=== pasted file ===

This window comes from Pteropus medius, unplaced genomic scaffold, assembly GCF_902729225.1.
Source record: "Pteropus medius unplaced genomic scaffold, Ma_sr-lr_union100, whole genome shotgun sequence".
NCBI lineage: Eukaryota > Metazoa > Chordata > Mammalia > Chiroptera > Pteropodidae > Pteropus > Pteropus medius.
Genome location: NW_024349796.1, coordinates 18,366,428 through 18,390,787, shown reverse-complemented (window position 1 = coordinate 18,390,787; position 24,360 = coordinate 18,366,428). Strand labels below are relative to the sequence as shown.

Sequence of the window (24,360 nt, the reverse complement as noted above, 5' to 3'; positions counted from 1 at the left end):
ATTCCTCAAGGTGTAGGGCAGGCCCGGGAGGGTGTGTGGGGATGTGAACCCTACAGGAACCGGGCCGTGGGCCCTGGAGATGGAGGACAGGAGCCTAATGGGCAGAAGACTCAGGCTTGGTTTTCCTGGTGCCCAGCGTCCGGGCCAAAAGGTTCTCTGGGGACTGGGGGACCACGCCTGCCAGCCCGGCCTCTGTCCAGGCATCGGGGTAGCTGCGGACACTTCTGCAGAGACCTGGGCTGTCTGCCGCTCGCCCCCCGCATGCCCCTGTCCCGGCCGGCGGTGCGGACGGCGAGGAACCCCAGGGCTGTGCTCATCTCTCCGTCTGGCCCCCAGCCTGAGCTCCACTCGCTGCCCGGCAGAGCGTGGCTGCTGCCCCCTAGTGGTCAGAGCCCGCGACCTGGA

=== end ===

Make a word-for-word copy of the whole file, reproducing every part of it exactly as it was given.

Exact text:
This window comes from Pteropus medius, unplaced genomic scaffold, assembly GCF_902729225.1.
Source record: "Pteropus medius unplaced genomic scaffold, Ma_sr-lr_union100, whole genome shotgun sequence".
NCBI lineage: Eukaryota > Metazoa > Chordata > Mammalia > Chiroptera > Pteropodidae > Pteropus > Pteropus medius.
Genome location: NW_024349796.1, coordinates 18,366,428 through 18,390,787, shown reverse-complemented (window position 1 = coordinate 18,390,787; position 24,360 = coordinate 18,366,428). Strand labels below are relative to the sequence as shown.

Sequence of the window (24,360 nt, the reverse complement as noted above, 5' to 3'; positions counted from 1 at the left end):
ATTCCTCAAGGTGTAGGGCAGGCCCGGGAGGGTGTGTGGGGATGTGAACCCTACAGGAACCGGGCCGTGGGCCCTGGAGATGGAGGACAGGAGCCTAATGGGCAGAAGACTCAGGCTTGGTTTTCCTGGTGCCCAGCGTCCGGGCCAAAAGGTTCTCTGGGGACTGGGGGACCACGCCTGCCAGCCCGGCCTCTGTCCAGGCATCGGGGTAGCTGCGGACACTTCTGCAGAGACCTGGGCTGTCTGCCGCTCGCCCCCCGCATGCCCCTGTCCCGGCCGGCGGTGCGGACGGCGAGGAACCCCAGGGCTGTGCTCATCTCTCCGTCTGGCCCCCAGCCTGAGCTCCACTCGCTGCCCGGCAGAGCGTGGCTGCTGCCCCCTAGTGGTCAGAGCCCGCGACCTGGA